Every person who ever wrapped tape around the bridge of their glasses or was slain by a rogue elf in a roaring game of Dungeons & Dragons is frothing at the mouth for the upcoming film adaptation of J.R.R. Tolkien’s fantasy classic, The Lord of the Rings. The trailers are eye-catching and enticing, but I can’t shake the feeling of dread that Hollywood is yet again trifling with forces it doesn’t understand.

Movie studios have the habit of trying to make good things better. They try to redo good stories and interesting characters for a population with an ever-shrinking attention span. This isn’t a fault in itself, however it can, and often does, become bad alchemy – with studios turning gold into lead.

Hollywood seems to continually screw up and never learn from its poor attempts at converting novels to feature films. Book adaptations are difficult to do and rarely worth the effort. Case in point: “Kiss the Girls,” “Sphere” and “Eyes Wide Shut.”

Trying to condense a novel into two hours is a difficult task and few screenwriters are up to the challenge. Putting a book on film usually means that subplots are extricated, themes are boiled down and interesting characters are omitted. What ends up on screen is a withered husk of the author’s original story. Books and films employ different mechanisms to tell the story. The printed page utilizes words to create fine nuances and visual images in the mind of the reader; film relies on music, imagery and actors – much less subtle media. Of course there are exceptions – “The Shawshank Redemption,” “A Clockwork Orange” and “Fight Club” – but for every success, there are three adaptations that fall flat with a dull clunk.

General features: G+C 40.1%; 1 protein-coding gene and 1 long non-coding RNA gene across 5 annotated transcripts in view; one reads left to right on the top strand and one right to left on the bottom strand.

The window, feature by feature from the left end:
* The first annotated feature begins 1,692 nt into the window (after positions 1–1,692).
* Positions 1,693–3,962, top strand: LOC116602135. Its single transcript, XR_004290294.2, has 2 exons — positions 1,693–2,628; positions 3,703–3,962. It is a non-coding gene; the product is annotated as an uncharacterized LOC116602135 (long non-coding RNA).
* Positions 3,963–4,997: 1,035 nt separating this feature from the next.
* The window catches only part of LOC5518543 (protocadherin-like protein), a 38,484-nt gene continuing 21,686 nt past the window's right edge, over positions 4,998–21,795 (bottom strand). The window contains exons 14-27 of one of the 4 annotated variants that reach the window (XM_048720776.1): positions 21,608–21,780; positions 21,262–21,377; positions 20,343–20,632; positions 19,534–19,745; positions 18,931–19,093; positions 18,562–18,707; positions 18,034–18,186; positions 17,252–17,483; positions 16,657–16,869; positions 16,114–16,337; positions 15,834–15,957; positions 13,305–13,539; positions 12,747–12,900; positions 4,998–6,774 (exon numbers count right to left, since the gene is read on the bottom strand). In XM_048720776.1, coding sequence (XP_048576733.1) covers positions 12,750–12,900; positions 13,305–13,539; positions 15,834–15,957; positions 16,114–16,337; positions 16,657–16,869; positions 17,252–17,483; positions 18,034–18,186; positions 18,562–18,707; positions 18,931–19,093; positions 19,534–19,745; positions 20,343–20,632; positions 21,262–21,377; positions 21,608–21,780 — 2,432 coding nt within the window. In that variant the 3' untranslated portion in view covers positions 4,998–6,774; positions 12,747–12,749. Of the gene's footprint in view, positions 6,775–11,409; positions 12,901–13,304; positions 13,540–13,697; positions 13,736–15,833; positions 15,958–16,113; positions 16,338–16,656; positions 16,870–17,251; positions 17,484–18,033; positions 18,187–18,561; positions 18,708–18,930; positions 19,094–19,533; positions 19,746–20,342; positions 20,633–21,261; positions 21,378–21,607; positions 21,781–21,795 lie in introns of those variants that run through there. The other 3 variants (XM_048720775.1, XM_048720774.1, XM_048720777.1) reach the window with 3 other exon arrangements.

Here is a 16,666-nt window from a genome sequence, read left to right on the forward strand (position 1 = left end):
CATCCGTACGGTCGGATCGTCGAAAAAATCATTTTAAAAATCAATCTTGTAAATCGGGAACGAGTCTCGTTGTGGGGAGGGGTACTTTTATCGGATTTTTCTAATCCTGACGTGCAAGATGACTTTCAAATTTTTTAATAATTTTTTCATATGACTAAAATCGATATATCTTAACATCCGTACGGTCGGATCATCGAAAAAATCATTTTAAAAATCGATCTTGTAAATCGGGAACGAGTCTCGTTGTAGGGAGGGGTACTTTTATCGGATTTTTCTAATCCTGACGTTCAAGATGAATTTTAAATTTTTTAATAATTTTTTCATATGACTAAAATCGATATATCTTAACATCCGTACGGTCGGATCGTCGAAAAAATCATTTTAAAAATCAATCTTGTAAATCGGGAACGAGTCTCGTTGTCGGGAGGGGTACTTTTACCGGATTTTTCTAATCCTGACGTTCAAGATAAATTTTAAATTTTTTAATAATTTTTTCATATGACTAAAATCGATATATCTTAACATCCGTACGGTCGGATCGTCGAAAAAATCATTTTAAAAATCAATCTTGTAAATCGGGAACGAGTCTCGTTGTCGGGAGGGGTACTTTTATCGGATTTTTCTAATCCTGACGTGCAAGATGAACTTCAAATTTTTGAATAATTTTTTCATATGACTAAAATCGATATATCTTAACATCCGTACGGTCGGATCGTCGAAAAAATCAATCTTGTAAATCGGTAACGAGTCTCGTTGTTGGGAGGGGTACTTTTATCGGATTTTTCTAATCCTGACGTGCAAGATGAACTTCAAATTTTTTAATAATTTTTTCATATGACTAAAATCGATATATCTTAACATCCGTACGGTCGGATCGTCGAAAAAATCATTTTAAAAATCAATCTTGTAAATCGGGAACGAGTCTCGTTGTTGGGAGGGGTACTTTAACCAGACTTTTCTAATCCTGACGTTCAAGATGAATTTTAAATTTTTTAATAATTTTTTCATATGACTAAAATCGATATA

One of the more tragic examples of bad alchemy is what happened to Shirley Jackson’s The Haunting of Hill House. Miraculously, Hollywood did Jackson right with “The Haunting” (1963), directed by Robert Wise. It was edgy, scary and smart. But Hollywood couldn’t leave well enough alone. The 1999 remake, directed by Jan De Bont, not only butchered the original book and movie, it made “The Care Bears Movie” look like “The Exorcist.”

Visible on the horizon are three more book adaptations: “Hearts in Atlantis,” “Harry Potter and the Sorcerer’s Stone” and “The Lord of the Rings.” As much as I would love to see a couple of these on the big screen, something tells me they will suffer from the “Jurassic Park” syndrome – all material substance is removed to make room for flashy, big-budget special effects. I hope I’m wrong, but be prepared to hear “the book was better” in the coming months.